I often move through my life feeling as though I have no walls – no resistance to the personalities and pop culture surrounding me.
For years I absorbed the opinions and styles of everything and everything else so much so that I had trouble getting a handle on who I was underneath it all. My opinions and reactions were just a collection of easily identified demographic influences – everything to do with what I consumed or the image that others projected on me, and very little to do with me.
I often manifested this uncertainty of self by acting out – needing to grow out my hair, or to wear flashy clothes and makeup, or to be the loudest most-opinionated person in a room. I still like doing all three of those things from time to time, but now I see that – taken as a whole – they were just my way of trying to create a tangible, distinguishable identity. No one could ignore or forget the long-haired boy in body glitter and black vinyl arguing with you at the top of his lungs.
My outgrowth of that phase might be why explain why I have given up radio and television altogether. People often express shock and horror at the fact that I don’t watch television at all; it’s as if they cannot comprehend even the idea of it. Too many people define themselves by the television show they spend the most time watching, and as a minor-league obsessive-compulsive and a major-league fan I was primary amongst that demographic.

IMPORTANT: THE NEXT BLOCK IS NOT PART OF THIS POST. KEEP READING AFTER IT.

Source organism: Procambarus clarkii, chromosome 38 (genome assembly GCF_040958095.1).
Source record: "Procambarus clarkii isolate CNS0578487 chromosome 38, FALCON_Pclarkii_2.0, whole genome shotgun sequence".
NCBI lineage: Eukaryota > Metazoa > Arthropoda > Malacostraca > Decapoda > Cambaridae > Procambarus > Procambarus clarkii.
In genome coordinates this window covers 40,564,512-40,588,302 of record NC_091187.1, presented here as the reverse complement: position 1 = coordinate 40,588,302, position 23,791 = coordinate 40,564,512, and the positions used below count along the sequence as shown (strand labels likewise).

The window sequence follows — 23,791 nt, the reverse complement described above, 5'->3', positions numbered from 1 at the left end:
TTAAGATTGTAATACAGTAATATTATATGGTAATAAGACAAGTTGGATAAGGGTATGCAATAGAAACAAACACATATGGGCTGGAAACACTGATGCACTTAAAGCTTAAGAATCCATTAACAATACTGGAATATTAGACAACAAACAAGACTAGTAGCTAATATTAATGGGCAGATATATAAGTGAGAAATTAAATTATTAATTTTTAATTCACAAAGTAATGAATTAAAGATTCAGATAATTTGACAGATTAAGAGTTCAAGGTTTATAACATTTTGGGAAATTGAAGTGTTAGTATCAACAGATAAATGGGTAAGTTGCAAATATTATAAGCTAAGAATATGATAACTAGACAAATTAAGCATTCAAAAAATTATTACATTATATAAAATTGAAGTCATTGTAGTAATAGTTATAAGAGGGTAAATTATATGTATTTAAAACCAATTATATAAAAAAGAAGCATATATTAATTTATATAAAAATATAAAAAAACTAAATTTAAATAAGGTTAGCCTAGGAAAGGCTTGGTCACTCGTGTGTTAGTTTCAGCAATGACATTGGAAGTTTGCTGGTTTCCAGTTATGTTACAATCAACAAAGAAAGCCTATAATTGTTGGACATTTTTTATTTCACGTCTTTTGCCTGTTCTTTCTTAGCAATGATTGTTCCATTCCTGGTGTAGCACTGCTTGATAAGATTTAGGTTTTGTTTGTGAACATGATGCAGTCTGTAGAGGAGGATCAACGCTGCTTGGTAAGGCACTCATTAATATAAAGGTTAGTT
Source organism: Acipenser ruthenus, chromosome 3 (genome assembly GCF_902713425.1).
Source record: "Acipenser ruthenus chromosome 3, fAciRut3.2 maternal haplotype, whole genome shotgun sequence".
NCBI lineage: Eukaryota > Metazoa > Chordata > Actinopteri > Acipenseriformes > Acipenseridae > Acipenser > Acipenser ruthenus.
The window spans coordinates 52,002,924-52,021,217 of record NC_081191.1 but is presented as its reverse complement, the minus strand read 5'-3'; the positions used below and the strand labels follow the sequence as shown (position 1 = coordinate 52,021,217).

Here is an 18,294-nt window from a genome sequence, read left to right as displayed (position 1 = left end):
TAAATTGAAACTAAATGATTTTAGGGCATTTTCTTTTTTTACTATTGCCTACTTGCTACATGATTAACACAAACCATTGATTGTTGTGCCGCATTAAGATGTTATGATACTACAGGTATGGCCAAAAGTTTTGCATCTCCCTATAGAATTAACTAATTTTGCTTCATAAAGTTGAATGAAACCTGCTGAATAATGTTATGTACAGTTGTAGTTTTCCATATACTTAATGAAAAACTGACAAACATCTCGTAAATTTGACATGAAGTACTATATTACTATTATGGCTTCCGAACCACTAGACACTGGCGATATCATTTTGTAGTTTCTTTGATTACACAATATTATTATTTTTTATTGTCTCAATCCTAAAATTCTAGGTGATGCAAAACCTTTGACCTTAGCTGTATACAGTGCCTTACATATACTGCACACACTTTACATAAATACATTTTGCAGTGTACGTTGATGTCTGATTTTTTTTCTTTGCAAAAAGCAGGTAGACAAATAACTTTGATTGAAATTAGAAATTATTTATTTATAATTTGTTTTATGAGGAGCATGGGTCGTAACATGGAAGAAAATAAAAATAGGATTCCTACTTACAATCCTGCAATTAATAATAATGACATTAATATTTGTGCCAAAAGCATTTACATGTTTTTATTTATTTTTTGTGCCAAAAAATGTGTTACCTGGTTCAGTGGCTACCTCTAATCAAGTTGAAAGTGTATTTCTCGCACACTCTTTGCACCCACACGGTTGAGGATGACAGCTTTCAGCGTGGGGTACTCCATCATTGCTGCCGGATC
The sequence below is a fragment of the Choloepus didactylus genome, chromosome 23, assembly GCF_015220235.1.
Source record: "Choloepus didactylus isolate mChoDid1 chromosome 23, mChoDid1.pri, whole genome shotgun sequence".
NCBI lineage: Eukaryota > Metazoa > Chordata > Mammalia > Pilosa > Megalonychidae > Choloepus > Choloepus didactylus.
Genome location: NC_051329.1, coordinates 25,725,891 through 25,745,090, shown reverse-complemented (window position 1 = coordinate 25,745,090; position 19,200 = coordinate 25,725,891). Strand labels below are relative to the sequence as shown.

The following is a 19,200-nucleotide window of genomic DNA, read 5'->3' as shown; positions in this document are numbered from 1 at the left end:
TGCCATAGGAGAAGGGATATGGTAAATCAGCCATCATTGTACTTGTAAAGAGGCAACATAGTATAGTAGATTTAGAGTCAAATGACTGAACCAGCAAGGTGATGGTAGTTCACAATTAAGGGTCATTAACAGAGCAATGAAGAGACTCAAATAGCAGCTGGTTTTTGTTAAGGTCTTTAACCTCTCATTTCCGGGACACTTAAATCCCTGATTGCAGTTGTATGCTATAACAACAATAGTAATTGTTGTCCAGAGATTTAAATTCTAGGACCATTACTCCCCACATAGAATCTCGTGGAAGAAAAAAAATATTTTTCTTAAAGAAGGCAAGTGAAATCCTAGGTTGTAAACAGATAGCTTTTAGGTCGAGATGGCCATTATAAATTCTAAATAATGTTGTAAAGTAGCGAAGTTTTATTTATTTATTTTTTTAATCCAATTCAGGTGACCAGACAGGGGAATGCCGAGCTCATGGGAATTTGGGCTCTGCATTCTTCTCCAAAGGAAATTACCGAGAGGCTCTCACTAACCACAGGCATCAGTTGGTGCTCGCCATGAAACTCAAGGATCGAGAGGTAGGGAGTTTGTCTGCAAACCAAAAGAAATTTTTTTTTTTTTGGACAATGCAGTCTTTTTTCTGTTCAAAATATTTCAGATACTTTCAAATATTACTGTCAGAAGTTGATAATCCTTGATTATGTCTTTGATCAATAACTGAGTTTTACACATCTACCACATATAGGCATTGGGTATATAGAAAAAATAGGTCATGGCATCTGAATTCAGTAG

After over two years of media deprivation and gainful employment I feel like I have a better handle on “me” than ever. I’ve found enough of my own opinions, tastes, and stories that I no longer need them to be sublimated by the tightly written copy of others.
However, aside from locking myself in my room I still haven’t found a way to resist the influence of people, and how they make me feel so fuzzy around the edges as their traits osmose into me. I pick up other people’s handwriting as if I am made of silly putty, the curves and splines of my letters easily influenced. My manner and style of speech is just is easily swayed.
I like blogging because it is a way of taking back me. I’ve always been the most comfortable with the written word, and keeping a written archive of my experiences and feelings allows me to re-experience – re-absorb – the aspects of me that matter the most. It makes it easier to get back in character because it represents the most crystalline, most consistent version of me.
I might not ever have a defense against the barrage of media and opinions that greets me each day as I set foot on my front step, but I now also have something much more indelible at my center. And that’s a good feeling.